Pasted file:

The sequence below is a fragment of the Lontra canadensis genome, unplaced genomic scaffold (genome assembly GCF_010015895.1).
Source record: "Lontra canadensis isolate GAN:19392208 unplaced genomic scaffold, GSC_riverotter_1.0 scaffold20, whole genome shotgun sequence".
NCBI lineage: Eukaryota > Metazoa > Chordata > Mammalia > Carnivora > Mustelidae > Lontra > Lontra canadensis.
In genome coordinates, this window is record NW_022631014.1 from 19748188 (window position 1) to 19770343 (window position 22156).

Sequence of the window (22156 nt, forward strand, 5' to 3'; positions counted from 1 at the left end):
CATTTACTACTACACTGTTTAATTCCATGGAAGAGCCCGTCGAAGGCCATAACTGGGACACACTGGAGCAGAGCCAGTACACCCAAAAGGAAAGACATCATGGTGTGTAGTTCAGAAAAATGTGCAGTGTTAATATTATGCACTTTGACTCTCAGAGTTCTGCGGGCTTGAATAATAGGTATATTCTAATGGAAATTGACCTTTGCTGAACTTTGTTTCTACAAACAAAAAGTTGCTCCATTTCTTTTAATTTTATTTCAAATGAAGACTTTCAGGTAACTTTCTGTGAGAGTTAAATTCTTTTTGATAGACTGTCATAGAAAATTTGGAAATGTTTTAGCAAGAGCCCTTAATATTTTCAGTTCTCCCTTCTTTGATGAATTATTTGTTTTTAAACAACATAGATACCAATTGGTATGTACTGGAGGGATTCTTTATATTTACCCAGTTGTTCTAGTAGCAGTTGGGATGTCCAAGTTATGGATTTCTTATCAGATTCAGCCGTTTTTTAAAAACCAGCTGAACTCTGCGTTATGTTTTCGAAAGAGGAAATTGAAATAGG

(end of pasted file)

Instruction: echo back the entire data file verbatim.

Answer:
The sequence below is a fragment of the Lontra canadensis genome, unplaced genomic scaffold (genome assembly GCF_010015895.1).
Source record: "Lontra canadensis isolate GAN:19392208 unplaced genomic scaffold, GSC_riverotter_1.0 scaffold20, whole genome shotgun sequence".
NCBI lineage: Eukaryota > Metazoa > Chordata > Mammalia > Carnivora > Mustelidae > Lontra > Lontra canadensis.
In genome coordinates, this window is record NW_022631014.1 from 19748188 (window position 1) to 19770343 (window position 22156).

Sequence of the window (22156 nt, forward strand, 5' to 3'; positions counted from 1 at the left end):
CATTTACTACTACACTGTTTAATTCCATGGAAGAGCCCGTCGAAGGCCATAACTGGGACACACTGGAGCAGAGCCAGTACACCCAAAAGGAAAGACATCATGGTGTGTAGTTCAGAAAAATGTGCAGTGTTAATATTATGCACTTTGACTCTCAGAGTTCTGCGGGCTTGAATAATAGGTATATTCTAATGGAAATTGACCTTTGCTGAACTTTGTTTCTACAAACAAAAAGTTGCTCCATTTCTTTTAATTTTATTTCAAATGAAGACTTTCAGGTAACTTTCTGTGAGAGTTAAATTCTTTTTGATAGACTGTCATAGAAAATTTGGAAATGTTTTAGCAAGAGCCCTTAATATTTTCAGTTCTCCCTTCTTTGATGAATTATTTGTTTTTAAACAACATAGATACCAATTGGTATGTACTGGAGGGATTCTTTATATTTACCCAGTTGTTCTAGTAGCAGTTGGGATGTCCAAGTTATGGATTTCTTATCAGATTCAGCCGTTTTTTAAAAACCAGCTGAACTCTGCGTTATGTTTTCGAAAGAGGAAATTGAAATAGG